Oceana, the nonprofit that’s been on a campaign to identify mislabeled fish, recently announced that, on average, a third of the fish sold in the U.S. is mislabeled. And that’s on average; some places get the labeling wrong 90 percent of the time.
The most frequently mislabeled fish in Oceana’s study were red snapper and tuna, both endangered species. And don’t think you’ll do better by going to a swanky restaurant; sushi joints were the biggest offenders in the mislabeling department.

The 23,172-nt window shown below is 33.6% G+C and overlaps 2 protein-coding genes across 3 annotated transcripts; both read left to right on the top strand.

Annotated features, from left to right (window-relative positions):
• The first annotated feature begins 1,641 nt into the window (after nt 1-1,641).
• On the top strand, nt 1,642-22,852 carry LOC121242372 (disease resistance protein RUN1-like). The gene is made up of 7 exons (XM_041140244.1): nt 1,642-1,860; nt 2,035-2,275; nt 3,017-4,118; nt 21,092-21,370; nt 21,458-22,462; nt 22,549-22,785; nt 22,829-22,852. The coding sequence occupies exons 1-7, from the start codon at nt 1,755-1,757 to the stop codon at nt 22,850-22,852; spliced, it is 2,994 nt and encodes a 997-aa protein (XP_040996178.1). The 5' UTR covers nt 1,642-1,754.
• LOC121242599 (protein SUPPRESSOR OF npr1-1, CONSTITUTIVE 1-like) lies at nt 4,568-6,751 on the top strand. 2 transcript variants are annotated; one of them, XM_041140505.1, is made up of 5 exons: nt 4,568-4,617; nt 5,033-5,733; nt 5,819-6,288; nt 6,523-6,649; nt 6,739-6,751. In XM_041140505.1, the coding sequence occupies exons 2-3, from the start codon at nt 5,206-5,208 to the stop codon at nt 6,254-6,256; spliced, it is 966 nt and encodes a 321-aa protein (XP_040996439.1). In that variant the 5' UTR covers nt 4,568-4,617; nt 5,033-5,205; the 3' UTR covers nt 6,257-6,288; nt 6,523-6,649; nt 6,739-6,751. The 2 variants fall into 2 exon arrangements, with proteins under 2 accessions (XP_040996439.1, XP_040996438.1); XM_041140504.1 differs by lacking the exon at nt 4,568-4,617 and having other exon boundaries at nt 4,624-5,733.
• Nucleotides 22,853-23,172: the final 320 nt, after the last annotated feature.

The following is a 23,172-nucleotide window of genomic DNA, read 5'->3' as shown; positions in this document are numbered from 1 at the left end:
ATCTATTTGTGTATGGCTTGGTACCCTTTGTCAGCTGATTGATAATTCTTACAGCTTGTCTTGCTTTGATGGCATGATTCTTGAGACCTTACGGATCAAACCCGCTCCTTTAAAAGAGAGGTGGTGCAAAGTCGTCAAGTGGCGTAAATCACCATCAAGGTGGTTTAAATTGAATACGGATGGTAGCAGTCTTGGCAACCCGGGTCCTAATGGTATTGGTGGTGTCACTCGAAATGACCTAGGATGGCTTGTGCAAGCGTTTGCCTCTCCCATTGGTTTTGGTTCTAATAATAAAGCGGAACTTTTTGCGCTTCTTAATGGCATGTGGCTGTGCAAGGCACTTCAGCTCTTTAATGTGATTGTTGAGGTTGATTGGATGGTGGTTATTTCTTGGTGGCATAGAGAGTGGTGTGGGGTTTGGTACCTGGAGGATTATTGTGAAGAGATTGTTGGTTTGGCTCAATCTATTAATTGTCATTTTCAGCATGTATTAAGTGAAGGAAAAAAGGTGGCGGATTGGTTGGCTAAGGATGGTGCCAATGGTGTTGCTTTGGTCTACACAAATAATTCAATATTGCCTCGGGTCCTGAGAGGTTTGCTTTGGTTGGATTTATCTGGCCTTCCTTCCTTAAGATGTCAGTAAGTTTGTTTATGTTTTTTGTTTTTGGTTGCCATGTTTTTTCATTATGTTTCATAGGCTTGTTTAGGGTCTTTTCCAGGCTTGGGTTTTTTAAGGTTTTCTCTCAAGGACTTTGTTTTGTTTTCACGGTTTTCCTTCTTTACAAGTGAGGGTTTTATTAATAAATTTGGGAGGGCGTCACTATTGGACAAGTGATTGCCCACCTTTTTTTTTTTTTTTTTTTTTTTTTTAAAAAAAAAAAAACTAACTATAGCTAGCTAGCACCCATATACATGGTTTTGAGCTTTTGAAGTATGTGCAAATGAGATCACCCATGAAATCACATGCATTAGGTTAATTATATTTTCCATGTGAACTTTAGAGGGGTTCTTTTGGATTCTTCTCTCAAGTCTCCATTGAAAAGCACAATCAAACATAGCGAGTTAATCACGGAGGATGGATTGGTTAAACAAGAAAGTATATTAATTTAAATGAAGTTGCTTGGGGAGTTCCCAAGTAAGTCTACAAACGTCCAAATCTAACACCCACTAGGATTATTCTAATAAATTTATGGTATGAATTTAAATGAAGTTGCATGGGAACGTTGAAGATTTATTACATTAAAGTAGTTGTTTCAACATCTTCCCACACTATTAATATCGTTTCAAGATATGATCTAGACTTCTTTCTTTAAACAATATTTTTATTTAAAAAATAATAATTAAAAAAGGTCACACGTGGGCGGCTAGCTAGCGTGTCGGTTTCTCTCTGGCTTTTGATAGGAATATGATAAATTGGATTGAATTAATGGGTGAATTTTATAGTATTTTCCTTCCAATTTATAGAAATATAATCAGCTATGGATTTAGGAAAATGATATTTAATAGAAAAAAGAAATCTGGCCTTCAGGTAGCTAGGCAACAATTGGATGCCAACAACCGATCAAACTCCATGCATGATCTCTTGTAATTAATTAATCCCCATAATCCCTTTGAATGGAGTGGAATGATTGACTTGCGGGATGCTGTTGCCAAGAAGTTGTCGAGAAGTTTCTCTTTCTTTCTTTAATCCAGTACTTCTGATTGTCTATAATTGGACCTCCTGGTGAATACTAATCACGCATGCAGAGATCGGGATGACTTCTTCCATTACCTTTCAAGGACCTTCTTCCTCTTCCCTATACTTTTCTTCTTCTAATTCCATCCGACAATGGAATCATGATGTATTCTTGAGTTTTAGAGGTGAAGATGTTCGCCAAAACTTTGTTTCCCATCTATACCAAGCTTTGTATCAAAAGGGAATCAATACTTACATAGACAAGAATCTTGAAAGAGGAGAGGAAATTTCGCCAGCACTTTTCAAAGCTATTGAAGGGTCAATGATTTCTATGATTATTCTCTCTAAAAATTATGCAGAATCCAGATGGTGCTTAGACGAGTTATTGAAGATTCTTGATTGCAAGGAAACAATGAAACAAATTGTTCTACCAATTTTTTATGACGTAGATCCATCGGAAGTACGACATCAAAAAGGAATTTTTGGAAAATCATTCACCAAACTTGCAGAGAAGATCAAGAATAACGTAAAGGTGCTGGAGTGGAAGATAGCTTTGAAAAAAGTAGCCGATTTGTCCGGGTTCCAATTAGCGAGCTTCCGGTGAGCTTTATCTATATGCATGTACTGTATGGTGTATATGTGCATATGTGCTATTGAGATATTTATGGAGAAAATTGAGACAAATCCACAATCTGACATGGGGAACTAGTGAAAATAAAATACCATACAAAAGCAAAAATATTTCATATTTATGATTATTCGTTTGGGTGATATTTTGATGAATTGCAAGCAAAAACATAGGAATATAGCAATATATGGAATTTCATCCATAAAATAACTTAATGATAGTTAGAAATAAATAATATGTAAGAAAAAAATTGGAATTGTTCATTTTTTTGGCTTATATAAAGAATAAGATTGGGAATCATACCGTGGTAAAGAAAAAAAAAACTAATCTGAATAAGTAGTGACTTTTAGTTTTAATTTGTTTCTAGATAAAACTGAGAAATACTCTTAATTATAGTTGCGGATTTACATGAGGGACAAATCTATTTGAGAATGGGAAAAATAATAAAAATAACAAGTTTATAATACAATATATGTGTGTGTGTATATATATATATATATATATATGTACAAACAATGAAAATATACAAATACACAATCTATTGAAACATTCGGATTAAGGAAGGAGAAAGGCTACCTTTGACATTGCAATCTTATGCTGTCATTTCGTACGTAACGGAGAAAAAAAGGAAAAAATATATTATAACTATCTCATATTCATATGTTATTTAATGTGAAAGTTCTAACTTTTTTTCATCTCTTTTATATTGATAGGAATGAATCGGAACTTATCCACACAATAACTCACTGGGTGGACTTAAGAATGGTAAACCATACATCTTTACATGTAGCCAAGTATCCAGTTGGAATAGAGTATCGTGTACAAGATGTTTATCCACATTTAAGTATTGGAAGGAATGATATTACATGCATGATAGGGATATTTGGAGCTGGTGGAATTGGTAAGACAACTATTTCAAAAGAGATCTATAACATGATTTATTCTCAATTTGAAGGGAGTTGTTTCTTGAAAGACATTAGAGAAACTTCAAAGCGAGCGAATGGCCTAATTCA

Apart from getting hosed at the fish counter, why should consumers worry? Because, as National Geographic’s Ocean Views blog noted, eating the wrong fish can be bad news:
Fish on the FDA’s “DO NOT EAT” list for sensitive groups such as pregnant women and children because of their high mercury content were sold to customers who had ordered safer fish: tilefish sold as red snapper and halibut in New York City and king mackerel sold as grouper in South Florida.
Not to mention eating farmed fish when you think you’re getting wild, or unsustainable species when you think you’re supporting a sustainable fishery.
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